It’s a long way from Nebraska to Mendoza, in every sense… the Argentinian province is far more mountainous, has a lot less by way of prairie and has far fewer Bruce Springsteen albums written about it. However, Omaha-born Jeff Mausbach has made Mendoza his home since the 1990s. He trained as a sommelier in Buenos Aires, set up a wine export business and then moved west to work for one of the leading wineries in the region, before setting up TintoNegro.
His journey has been strongly influenced by two Argentinians. The first is a woman called Véronica he met on holiday in Italy while he was pursuing his Masters in International Relations (appropriately!). He eventually married her and they decided to raise a family in Argentina. At first, Mausbach worked in the restaurant business, but developed a passion for wine. He took a job as wine education director at Bodega Catena Zapata. For 15 years, he worked closely with the vineyard director, Mendoza native Alejandro Sejanovich, until the two of them decided to set up on their own in 2009.
As its name, which translates as “black wine”, and its founders’ previous jobs suggest, TintoNegro’s focus is on Malbec. Argentina’s famed red grape, with its quintessential inky hue, intense fruit and velvet smoothness is at its best grown at altitude in the foothills of the Andes. Sejanovic knows a thing or two about reaching the heights of this grape’s possibilities, having been the man to plant Catena Zapata’s 1,500m Malbec vineyard. Since 2013, Armit Wines has brought these wonderfully expressive examples of the grape variety to UK connoisseurs.
For TintoNegro, the partners have acquired vineyards with particularly interesting terroir, as well as negotiating access to fruit from other parcels in prime locations. Their vinification has taken place at various wineries around the region, all done by hand in the manner of craft winemakers. As their second label, Mano Negra, alludes to, they have been like a sort of Black Hand Gang, swooping into town, breaking the rules of winemaking and moving on. But their experimental techniques are simply used to reveal the true heart and soul of Mendoza Malbec.
TintoNegro’s lead-off hitter is a Malbec from the Primeres Zones of Lujan de Cuyo and Maipu, southwest of the city of Mendoza. Altitudes range from 2,600’ to 3,300’ elevation. Lujan de Cuyo and Maipu have a deep soil profile with a clay – loam texture. This terroir is alluvial valley, with deep, dense clay loam soil which retains water and coolness. At relatively low altitudes (for the region, at least) of 800m to 1,000m, this land produces Malbecs with bright, upfront, silky fruit and a soft, supple texture with a spicy finish.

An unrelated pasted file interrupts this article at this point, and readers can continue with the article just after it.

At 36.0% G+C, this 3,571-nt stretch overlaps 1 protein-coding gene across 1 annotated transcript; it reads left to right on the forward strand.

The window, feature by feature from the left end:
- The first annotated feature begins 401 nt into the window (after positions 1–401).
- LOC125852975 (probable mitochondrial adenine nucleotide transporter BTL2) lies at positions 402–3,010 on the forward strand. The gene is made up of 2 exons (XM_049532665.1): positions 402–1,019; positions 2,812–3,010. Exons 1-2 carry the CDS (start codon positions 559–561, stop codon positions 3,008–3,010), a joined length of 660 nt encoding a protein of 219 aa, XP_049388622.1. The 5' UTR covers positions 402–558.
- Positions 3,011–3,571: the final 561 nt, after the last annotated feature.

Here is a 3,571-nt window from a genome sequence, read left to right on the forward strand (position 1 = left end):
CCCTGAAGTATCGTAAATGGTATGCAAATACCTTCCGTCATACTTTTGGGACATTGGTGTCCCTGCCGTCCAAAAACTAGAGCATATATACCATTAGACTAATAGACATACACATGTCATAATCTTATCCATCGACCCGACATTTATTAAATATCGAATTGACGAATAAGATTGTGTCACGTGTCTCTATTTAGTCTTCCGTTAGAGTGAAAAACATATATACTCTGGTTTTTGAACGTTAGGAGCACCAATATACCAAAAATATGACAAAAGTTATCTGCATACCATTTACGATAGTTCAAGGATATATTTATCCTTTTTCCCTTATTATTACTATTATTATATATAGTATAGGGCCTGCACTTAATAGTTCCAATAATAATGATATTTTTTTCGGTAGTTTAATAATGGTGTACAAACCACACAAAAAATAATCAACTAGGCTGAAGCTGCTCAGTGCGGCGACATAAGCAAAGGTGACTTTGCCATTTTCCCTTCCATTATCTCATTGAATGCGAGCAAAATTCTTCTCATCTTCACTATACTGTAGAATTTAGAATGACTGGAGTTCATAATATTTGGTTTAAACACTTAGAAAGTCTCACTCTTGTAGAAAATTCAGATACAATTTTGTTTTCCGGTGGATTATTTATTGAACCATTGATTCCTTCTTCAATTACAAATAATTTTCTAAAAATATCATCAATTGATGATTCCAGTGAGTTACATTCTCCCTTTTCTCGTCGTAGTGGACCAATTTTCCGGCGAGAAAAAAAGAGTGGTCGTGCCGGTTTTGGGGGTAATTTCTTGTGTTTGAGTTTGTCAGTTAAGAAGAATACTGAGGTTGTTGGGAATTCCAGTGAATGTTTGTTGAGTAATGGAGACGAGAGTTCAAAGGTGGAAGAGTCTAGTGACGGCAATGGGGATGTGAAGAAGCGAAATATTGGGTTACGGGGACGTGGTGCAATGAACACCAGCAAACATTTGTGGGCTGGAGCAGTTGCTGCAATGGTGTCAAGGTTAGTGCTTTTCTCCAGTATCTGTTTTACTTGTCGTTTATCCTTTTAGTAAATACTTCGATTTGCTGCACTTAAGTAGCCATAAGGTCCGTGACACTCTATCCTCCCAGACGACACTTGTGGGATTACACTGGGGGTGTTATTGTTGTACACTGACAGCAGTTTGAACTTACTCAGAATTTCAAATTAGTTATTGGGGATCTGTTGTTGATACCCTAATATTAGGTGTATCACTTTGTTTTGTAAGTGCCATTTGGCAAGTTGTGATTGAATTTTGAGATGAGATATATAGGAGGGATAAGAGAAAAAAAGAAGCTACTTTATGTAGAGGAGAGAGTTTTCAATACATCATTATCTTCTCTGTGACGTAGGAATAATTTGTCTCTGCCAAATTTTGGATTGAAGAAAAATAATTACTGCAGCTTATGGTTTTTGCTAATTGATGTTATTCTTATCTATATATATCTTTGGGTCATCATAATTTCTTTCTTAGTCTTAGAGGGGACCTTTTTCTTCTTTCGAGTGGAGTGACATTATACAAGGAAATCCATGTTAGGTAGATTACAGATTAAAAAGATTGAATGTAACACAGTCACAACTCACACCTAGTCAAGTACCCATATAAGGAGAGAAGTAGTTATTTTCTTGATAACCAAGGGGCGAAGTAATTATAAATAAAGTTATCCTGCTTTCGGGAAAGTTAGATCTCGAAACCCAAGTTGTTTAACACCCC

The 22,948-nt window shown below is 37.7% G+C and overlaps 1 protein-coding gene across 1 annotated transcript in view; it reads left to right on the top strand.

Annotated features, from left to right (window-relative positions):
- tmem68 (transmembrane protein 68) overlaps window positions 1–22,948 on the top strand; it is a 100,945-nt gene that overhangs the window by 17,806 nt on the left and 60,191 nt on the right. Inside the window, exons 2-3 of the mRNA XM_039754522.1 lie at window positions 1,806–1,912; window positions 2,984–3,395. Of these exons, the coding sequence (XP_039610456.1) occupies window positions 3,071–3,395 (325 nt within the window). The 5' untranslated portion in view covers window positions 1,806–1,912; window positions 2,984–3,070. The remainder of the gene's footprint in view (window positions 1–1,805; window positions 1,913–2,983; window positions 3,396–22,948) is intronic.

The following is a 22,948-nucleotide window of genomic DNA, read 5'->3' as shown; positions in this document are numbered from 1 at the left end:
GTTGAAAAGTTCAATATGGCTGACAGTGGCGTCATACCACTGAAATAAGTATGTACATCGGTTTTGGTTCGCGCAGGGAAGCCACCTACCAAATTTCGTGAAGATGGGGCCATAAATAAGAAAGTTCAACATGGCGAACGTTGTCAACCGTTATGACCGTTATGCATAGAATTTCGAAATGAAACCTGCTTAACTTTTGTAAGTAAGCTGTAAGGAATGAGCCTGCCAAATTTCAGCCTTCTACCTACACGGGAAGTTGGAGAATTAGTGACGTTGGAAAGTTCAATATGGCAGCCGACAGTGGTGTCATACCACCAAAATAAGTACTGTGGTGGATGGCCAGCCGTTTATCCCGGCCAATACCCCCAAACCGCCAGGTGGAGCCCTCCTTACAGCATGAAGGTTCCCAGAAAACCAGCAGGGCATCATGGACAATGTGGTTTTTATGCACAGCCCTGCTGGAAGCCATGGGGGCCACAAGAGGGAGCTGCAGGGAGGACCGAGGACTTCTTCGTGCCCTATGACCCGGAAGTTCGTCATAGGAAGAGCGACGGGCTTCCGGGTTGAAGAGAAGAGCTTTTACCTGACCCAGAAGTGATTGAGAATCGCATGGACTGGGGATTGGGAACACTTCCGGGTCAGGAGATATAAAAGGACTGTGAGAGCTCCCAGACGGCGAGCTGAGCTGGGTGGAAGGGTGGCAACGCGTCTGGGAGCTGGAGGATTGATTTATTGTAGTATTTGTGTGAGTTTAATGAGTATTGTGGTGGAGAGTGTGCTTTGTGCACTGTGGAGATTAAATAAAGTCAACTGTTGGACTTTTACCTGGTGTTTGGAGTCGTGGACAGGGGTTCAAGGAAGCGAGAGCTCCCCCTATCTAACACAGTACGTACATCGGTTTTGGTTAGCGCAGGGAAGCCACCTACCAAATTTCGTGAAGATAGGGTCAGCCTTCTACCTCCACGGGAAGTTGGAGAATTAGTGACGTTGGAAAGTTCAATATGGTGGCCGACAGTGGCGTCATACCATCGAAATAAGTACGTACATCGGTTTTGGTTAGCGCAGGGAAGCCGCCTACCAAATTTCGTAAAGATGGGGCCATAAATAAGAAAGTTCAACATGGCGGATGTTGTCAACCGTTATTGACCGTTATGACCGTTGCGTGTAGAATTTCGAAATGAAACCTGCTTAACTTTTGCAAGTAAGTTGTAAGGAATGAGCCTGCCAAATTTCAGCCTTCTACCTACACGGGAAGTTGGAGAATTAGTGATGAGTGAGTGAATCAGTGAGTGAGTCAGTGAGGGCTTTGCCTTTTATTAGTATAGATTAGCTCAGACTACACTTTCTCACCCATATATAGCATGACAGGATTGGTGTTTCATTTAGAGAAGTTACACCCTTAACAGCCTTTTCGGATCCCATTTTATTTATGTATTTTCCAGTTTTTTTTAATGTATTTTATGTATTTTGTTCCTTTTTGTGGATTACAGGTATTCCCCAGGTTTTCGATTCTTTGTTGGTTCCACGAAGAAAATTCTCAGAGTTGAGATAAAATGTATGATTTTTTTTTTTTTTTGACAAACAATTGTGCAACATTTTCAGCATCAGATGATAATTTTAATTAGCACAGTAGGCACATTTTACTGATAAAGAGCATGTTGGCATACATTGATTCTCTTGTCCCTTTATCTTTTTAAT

Alto Valle Malbec from the more vertiginous Uco Valley (up to 1,500m), deeper into the Andes, where the vines grow in rocky terrain with sand-silt soil, and cope with temperature changes between hot days and cool nights. This helps to retain bright, natural acidity with dark cherry flavours and powerful floral aromatics, as well as greater structure and concentration.
TintoNegro’s own vineyards are Finca La Escuela, in Paraje Altamira, and Vineyard 1955 in La Consulta. These premier plots allow them to craft intensely expressive and deeply complex examples of single-vineyard Malbec from exceptionally low yields.
Finca La Escuela is named after a school which still operates on the property, a link between the brand and the surrounding rural community. In the 7.5 hectare plot, there are four distinct soil types - limo (silt), piedra (stone), grava (gravel) and arena (sand). Each soil profile lends its own aromas, flavours and textures to the Malbec fruit grown there. There are also exceptionally limited-edition bottlings of wines from the individual soil types.
At the southern tip of the Uco Valley, Vineyard 1955 refers to the year in which this old-growth Malbec was planted. A shallow soil which combines silt, sand and limestone rocks, produces exceptionally low yields - often under 700g per vine - and lends surprising freshness, salinity and minerality to the Malbec, which otherwise has the expected concentration of fruit with a pleasingly elegant balance.
TintoNegro strays from Malbec with a 100% Cabernet Franc. As in the hilltops of St Emilion, the limestone-rich soil at 1,200m in the Uco Valley suits the varietal very well. The expression has intense floral aromatics, bright red fruit and chalky minerality.
And, while Mausbach and Sejanovich are undoubted Masters of Malbec, they are also keen to show off Mendoza and the Andes in all their glory - and that means planting the other great Argentinian grape, Torrontés. Inveterate mountain-lovers that they are, they have achieved this at an eye-watering 1,650m height in the Cafayate Valley in Salta Province, northern Argentina. The resulting white wine - released under their Manos Negras label - is fresh, with dancing floral aromas, zesty citrus flavours and a clean, finessed finish.
It seems that Nebraska’s loss is the wine-drinking world’s gain.